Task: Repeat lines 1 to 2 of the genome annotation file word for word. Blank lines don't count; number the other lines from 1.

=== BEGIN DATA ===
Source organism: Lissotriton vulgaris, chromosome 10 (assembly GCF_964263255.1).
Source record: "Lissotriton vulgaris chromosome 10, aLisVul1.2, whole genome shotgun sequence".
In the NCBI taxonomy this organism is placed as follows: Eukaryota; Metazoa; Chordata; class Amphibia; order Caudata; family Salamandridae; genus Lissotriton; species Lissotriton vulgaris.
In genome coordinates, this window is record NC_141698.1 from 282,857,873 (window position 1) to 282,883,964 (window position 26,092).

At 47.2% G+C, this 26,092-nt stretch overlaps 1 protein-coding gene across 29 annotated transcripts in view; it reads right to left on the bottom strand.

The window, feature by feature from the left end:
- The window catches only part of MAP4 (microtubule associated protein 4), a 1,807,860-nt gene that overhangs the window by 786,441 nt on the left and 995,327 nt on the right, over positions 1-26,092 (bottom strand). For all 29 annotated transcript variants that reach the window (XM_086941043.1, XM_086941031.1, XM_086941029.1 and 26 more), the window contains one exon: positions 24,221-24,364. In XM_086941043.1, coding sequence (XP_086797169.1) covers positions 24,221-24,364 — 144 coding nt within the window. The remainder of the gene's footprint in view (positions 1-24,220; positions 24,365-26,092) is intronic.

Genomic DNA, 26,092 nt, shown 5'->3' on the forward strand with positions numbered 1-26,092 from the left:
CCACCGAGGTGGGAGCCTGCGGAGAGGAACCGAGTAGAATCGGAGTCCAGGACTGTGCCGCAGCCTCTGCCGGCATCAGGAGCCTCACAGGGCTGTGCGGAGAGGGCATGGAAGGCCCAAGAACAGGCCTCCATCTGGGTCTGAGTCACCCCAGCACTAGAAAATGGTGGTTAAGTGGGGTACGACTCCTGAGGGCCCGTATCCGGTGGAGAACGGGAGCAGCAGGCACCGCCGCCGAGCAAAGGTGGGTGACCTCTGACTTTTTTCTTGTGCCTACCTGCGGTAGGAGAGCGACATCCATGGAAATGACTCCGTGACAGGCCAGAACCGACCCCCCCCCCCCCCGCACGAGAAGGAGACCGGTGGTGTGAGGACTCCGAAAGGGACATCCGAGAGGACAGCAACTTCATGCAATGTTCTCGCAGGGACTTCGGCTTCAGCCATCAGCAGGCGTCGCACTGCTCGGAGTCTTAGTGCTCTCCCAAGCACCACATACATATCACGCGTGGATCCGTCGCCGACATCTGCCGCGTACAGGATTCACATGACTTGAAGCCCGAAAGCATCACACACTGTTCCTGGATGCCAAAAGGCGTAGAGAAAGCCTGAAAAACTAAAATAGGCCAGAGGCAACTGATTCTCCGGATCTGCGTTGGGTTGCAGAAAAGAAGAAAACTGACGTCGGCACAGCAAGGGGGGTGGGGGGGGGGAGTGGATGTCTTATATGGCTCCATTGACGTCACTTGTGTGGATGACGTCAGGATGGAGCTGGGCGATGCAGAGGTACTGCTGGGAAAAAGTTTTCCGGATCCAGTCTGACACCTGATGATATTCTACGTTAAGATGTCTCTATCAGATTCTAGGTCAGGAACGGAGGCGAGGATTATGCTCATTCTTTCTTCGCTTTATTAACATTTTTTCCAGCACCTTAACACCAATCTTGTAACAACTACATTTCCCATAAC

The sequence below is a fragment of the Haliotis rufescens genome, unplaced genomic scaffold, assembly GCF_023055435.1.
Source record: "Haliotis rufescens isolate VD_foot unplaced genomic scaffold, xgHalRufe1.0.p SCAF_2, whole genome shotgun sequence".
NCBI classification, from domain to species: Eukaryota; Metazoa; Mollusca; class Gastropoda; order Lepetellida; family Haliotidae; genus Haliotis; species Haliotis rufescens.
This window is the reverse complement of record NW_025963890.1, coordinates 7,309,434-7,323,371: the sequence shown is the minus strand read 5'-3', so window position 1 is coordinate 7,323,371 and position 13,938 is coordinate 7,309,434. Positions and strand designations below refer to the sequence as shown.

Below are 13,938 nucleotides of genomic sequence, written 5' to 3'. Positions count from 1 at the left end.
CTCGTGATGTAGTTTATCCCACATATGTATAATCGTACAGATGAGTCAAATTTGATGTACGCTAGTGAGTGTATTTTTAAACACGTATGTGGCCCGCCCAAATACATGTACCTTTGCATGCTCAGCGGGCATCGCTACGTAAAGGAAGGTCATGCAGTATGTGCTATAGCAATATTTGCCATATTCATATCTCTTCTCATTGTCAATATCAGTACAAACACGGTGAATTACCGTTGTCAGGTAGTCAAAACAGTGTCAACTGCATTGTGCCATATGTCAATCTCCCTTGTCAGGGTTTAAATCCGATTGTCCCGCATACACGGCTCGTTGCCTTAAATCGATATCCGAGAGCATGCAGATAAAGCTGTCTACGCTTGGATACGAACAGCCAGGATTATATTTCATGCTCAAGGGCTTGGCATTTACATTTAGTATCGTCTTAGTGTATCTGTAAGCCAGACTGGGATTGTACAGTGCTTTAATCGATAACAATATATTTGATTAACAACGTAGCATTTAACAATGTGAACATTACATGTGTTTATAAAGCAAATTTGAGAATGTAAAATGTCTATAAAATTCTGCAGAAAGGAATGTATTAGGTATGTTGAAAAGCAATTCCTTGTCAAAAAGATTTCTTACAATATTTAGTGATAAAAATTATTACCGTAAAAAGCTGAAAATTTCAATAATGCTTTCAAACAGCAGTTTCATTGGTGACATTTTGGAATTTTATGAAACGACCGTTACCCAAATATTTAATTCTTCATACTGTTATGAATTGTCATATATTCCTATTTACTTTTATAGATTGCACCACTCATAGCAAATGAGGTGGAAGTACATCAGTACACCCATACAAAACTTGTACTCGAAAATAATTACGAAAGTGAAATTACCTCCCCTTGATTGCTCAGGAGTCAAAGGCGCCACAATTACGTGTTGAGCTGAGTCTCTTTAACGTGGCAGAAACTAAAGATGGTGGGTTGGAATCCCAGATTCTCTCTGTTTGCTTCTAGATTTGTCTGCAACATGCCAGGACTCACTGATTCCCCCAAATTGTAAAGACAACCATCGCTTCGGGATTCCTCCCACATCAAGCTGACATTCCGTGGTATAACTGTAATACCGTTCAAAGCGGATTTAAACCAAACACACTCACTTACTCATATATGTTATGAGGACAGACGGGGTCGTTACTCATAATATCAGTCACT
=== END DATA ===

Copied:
Source organism: Lissotriton vulgaris, chromosome 10 (assembly GCF_964263255.1).
Source record: "Lissotriton vulgaris chromosome 10, aLisVul1.2, whole genome shotgun sequence".